by Ben Haworth
May 13, 2009
CTC – the UK’s national cyclists’ organisation has condemned a judge’s decision to reduce the sentence handed down to a driver because the cyclist he killed wasn’t wearing a helmet.
Denis Moore, 50, collided with cyclist James Jorgensen, 55, last September on a roundabout in Seaham, County Durham. Jorgensen died 8 days later of severe head injuries. Although the court was told that Moore was only driving at around 20mph, Moore’s solicitor acknowledged that his client had suffered a “momentary lapse of concentration”.
At Durham Crown Court last Friday, Judge Richard Lowden gave Moore a 24-week suspended prison sentence. He said the fact that Jorgensen had not been wearing a helmet was a “mitigating factor” and Moore’s sentence would be reduced accordingly. The judge reached this decision without hearing any evidence about the effectiveness of helmets, or whether a helmet would have made any difference to Jorgensen’s injuries.
CTC’s Campaigns & Policy Manager Roger Geffen said: “My first thoughts are for Mr Jorgensen’s family. I cannot imagine how they must be feeling. If bereavement wasn’t enough, they now have a Judge effectively saying Jorgensen himself was partly to blame for his own death, simply because he wasn’t wearing a helmet. There are still serious doubts about the effectiveness of cycle helmets, particularly in preventing serious or fatal injuries, and there is no law requiring cyclists to wear them. This sentence is an extraordinary example of a judge blaming the victim for his own death”.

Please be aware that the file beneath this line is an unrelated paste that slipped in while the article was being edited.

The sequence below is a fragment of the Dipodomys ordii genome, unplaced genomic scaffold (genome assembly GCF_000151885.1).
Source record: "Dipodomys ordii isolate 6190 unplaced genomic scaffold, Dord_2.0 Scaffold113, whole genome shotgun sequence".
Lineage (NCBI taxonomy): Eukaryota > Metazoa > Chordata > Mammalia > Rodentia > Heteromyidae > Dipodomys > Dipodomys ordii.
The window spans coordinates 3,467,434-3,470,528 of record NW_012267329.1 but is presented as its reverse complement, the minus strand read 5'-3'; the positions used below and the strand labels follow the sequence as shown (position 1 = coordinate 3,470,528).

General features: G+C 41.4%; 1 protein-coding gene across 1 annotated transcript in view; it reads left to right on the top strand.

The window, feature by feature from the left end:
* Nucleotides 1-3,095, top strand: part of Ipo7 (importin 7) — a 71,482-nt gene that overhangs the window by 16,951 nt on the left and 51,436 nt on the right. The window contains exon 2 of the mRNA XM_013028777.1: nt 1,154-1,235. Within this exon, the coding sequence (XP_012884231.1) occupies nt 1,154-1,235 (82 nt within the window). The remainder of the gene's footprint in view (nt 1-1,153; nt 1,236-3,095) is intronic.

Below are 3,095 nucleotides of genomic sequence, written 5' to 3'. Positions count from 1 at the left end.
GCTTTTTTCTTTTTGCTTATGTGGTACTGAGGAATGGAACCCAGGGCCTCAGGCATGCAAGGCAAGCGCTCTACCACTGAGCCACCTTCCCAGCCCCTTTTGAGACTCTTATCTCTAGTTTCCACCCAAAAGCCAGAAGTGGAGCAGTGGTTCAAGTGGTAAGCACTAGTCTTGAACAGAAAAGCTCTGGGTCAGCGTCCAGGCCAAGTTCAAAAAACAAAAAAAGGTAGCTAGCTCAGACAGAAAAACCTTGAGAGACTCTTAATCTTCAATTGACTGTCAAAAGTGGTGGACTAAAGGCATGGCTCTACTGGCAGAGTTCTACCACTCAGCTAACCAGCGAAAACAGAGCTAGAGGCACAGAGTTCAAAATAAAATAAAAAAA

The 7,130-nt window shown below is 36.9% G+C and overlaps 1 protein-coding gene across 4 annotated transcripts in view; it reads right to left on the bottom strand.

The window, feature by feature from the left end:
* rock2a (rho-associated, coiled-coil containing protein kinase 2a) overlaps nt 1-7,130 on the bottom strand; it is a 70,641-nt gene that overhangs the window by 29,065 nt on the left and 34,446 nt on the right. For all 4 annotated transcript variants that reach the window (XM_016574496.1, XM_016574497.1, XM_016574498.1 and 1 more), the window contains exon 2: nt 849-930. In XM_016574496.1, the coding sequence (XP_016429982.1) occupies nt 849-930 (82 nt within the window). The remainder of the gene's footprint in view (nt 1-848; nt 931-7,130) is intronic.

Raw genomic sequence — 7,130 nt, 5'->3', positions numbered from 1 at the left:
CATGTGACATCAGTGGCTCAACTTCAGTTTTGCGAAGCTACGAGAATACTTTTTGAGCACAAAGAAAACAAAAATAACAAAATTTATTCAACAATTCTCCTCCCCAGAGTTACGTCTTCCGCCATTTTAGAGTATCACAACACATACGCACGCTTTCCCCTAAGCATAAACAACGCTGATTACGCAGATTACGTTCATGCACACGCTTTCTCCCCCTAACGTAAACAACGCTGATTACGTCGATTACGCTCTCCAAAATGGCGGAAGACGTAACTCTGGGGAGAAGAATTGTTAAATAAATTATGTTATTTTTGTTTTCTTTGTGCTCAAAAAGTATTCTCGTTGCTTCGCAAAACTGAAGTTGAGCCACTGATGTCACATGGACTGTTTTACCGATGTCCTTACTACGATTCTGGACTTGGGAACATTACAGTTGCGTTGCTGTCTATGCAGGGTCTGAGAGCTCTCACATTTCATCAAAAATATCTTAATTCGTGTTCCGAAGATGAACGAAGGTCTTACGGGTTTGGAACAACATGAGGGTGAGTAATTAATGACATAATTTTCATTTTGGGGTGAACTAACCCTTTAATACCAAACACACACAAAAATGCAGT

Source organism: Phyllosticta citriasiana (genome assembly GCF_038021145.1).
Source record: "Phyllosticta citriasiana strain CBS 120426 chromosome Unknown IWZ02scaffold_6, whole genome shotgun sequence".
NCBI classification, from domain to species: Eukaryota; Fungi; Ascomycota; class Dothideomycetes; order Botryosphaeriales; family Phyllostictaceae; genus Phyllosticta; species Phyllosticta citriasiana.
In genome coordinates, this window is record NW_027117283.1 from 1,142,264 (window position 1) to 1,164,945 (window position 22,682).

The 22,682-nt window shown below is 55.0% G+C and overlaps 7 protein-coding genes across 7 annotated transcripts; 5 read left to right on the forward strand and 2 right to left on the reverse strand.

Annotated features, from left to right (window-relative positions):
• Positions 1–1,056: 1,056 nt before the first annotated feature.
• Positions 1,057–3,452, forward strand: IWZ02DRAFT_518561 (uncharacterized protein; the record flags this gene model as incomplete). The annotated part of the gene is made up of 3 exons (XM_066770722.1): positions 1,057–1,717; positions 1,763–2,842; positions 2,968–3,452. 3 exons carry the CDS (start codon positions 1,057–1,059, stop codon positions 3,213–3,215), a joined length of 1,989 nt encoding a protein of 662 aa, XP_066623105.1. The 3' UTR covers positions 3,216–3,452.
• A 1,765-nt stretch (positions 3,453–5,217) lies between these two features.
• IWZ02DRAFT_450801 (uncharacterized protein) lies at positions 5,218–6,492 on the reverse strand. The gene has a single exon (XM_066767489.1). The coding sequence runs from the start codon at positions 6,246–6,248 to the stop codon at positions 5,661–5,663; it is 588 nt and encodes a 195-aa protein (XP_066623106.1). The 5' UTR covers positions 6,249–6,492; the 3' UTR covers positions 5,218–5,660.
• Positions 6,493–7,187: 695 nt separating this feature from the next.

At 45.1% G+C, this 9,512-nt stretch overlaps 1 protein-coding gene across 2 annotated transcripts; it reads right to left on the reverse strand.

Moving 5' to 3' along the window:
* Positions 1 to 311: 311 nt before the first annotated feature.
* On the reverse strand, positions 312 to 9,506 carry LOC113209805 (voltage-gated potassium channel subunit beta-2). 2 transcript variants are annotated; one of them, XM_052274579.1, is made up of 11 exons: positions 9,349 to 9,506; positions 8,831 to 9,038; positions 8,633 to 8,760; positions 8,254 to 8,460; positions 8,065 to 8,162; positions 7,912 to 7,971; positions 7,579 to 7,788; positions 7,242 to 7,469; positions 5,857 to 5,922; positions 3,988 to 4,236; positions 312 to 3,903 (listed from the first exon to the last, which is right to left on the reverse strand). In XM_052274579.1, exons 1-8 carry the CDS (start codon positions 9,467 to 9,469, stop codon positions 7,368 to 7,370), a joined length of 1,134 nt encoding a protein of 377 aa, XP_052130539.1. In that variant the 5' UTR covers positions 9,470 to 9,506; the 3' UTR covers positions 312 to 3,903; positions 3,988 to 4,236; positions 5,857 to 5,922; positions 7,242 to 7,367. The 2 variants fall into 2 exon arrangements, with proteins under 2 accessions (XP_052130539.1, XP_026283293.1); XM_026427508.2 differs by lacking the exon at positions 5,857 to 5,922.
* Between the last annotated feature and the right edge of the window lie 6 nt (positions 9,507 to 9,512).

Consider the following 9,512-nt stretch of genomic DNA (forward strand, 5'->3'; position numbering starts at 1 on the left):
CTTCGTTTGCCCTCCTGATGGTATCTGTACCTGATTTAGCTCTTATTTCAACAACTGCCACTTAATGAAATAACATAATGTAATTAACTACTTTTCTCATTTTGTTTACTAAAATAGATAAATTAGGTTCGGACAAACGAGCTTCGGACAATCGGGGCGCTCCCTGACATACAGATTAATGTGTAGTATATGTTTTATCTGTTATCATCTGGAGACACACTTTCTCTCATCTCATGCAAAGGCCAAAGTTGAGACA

The decision comes just over 100 days after a civil law case where High Court Judge Griffith Williams gave his opinion that in principle, cyclists without helmets could face reduced damages if it were shown that a helmet would have prevented or reduced their injuries. In the case he was considering, however, he concluded that a helmet would not have prevented the serious injuries suffered by cyclist Robert Smith due to a collision with motorcyclist Michael Finch.
The Government is currently reassessing the evidence on cycle helmets as part of a wider study on cyclists’ safety, in a tacit acknowledgement that the evidence about their effectiveness is still far from clear. The interim findings of the helmet part of the study are expected next month, with a final report due out by the end of the year.